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Forklift Accident Statistics

It shouldn’t come as any surprise that a forklift is a dangerous piece of machinery. There are some pretty grim accident statistics to back up that notion. In reality, forklifts account for only 1% of all warehouse or factory accidents. But the accidents tend to be more serious than others, accounting for 11% of all physical injuries in those workplaces. 

Front view of forklift

Here are eight accident statistics that should cause you to exercise extreme caution when operating a forklift: 

  1. Around 75 to 100 workers are killed annually in forklift accidents, with a rough average of 87 deaths per year — this number has continually increased almost 30% within the last decade. 
  2. OSHA's most recent estimates indicate that between 35,000 and 62,000 injuries occur every year involving forklifts.
  3. Forklift accidents that result in serious injury total 34,900 annually. 
  4. Non-serious injuries related to forklift accidents reach 61,800 each year. 
  5. A forklift overturning is the most common incident, accounting for 25% of all forklift accidents. 
  6. If companies implemented more stringent training policies, the Occupational Safety & Health Administration (OSHA) estimates that about 70% of forklift accidents in the US could be prevented.
  7. On average 95 people are seriously injured in a forklift accident every day and 1 person is killed in a forklift accident every 4 days in the United States alone.
  8. 36% of forklift-related deaths are pedestrians
  9. Approximately 11% of forklifts in the United States will be involved in an accident each year. Meaning if your facility has 10 or more – something is going to happen this year.


Why Are Forklifts So Dangerous? 

Forklift hitting barrierThere are a number of reasons why forklifts can be such a workplace hazard. 

  • They can weigh up to 9,000 pounds, which is three times heavier than many cars
  • They can travel up to 18 mph
  • Unlike a car, forklifts only have brakes in the front, making them harder to stop 
  • Forklifts are heavier in the rear to compensate for the heavy loads being carried in the front. This uneven weight distribution can make a forklift difficult to handle. 
  • A forklift is turned by the rear wheels, causing the rear end to swing outward. This increases the chance of tipping over during tight turns. 
  • Loads are carried in the front of a forklift, which can obstruct the view of the driver 
  • Forklifts are often used to raise hefty loads to considerable heights, a combination that is always dangerous  

Mitigate Your Risk by Focusing on These Three Areas: 

 #1 Training

Blog-Forklift-Accidents-2A significant number of accidents are attributed to undertrained forklift operators.  It’s vital – and required – that forklift operators are trained according to employer and OSHA standards.  Within that training there needs to be two main categories:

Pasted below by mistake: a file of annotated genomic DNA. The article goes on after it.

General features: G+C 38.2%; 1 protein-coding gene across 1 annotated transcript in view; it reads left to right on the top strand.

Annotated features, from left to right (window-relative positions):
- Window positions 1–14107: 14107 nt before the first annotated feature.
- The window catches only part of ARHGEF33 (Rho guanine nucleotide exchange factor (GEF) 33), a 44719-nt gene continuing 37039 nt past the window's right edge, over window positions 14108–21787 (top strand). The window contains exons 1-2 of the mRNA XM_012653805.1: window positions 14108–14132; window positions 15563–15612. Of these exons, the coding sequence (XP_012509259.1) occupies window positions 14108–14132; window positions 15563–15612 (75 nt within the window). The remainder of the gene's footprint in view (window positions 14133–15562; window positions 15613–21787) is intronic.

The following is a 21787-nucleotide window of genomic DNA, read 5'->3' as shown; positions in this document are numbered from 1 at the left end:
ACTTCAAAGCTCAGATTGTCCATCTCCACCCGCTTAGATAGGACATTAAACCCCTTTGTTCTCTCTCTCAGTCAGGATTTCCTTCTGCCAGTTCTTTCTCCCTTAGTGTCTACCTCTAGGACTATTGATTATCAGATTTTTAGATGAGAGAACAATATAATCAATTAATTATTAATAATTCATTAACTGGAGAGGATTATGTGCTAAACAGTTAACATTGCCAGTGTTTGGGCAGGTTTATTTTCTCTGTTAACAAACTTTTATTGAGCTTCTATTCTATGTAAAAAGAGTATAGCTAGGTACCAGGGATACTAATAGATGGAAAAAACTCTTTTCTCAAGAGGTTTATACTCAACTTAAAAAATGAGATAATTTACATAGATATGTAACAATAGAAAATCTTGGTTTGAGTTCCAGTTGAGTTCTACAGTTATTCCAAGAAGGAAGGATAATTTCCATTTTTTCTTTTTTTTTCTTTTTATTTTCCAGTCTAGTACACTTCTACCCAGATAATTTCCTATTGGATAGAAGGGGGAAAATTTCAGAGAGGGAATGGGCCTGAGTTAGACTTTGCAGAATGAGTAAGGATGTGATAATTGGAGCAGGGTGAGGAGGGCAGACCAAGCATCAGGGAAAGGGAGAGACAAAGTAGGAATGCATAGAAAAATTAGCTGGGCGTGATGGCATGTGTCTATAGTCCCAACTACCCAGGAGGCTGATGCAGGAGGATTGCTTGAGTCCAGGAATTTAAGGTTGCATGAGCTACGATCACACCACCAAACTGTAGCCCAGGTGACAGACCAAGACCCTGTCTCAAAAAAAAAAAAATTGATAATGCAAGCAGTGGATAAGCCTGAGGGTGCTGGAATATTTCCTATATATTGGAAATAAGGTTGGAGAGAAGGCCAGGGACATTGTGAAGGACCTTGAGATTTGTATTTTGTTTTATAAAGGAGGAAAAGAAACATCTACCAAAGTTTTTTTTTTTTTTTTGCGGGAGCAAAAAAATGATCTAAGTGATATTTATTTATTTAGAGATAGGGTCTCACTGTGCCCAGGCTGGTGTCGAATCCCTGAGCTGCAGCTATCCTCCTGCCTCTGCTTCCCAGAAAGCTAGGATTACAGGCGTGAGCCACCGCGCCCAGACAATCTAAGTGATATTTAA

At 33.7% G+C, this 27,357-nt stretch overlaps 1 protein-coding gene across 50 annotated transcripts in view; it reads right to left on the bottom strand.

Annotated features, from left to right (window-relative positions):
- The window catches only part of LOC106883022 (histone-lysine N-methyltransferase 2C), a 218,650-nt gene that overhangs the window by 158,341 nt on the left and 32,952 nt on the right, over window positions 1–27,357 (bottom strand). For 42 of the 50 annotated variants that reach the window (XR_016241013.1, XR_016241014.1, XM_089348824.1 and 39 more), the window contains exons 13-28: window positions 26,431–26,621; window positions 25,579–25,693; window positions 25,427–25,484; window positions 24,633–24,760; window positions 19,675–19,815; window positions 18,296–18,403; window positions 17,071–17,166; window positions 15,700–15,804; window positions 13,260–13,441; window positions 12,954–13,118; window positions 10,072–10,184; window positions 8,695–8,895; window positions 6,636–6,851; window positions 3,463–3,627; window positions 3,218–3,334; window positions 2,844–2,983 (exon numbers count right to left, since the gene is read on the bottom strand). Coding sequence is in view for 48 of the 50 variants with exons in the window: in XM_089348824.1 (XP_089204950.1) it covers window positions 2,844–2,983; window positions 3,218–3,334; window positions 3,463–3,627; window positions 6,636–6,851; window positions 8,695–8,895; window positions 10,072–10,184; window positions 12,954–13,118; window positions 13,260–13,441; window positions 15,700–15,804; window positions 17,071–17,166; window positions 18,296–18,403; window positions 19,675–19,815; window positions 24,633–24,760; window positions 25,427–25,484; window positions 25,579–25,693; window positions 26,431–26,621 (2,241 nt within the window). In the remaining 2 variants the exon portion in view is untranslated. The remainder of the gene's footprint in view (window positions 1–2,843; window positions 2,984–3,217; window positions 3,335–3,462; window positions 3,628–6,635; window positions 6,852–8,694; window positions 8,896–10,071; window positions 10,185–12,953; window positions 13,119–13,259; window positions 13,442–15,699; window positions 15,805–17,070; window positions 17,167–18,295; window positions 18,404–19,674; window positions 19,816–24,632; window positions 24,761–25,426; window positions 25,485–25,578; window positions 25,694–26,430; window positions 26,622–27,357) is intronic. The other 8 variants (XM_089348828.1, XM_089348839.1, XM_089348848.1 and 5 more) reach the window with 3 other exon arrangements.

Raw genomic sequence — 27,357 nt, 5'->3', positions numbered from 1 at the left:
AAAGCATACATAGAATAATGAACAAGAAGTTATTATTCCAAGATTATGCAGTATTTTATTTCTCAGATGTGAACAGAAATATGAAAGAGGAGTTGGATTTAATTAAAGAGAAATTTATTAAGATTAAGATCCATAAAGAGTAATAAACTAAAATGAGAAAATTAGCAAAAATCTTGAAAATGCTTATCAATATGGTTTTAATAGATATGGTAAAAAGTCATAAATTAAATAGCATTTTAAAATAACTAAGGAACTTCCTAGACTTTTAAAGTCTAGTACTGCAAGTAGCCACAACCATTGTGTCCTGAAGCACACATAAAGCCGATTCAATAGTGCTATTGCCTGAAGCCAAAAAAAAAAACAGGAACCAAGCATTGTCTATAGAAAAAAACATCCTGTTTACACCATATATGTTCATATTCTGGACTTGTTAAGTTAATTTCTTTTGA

Truck Safety: There needs to be a special focus given to truck-specific topics such as controls, instrumentation, steering, visibility, capacity, and stability limitations.   

Workplace Environment: The unique locations within which the trucks will operate also need focused attention.  Pay attention to surface conditions, load manipulation, Pedestrian traffic, aisle widths, indoor/outdoor transitions, and more… 

#2 Inspections 

Person looking up inspecting forkliftDaily inspections of the trucks should be mandatory.  Some of the suggested areas of focus include: 

  • Is the horn functioning?
  • Are there any leaks? Could cause slip and falls and/or hydraulic failure
  • Are tires inflated to proper PSI? 
  • Are the brakes (parking brake included) working properly? 
  • Is the steering system responsive and conducive to ease of control? 

#3 Protection 

Person driving forklift with boxes hitting a barrierWhile training and inspections will hopefully prevent many forklift accidents, every facility needs to protect its people and its assets through strategic placement of impact barriers, purpose-built for the location’s risk factors. 

This starts with a McCue Walkthrough and SafeScore.  Our experts will tour your facility, take measurements, evaluate equipment, and observe pedestrian and machine traffic in order to rate your current safety barriers and recommend any necessary improvements. 

We also specialize in new facility safety strategies – implementing from the ground up helps to ensure you have the safest possible environment. 

Glancing blows only require strong, cost-efficient products — like our Pedestrian Barrier. Full speed 90-degree impacts require best-in-class strength and safety deployment you can rely on our FlexCore Guardrail +ULTRA.


Our full suite of safety solutions focuses on stopping power, energy absorption, and impact deflection and can be viewed here. 

The next step to ensure the safety of your facility is to Book your Walkthrough and receive your SafeScore.



The MHEDA Journal: http://www.themhedajournal.org/2013/03/06/facts-about-forklifts/ 

Occupational Health and Safety Administration: https://www.osha.gov/pls/oshaweb/owadisp.show_document?p_table=FEDERAL_REGISTER&p_id=13456 

Industrial Truck Association: http://www.indtrk.org/training 

Daily Journal of Commerce: http://www.djc.com/news/co/11176945.html 

U.S. Forklift Certification: http://www.usforkliftcertification.com/Forklift_Certification/how-fast-do-forklifts-go/ 

Occupational Health and Safety Administration: https://www.osha.gov/dte/library/pit/pit_q-a.html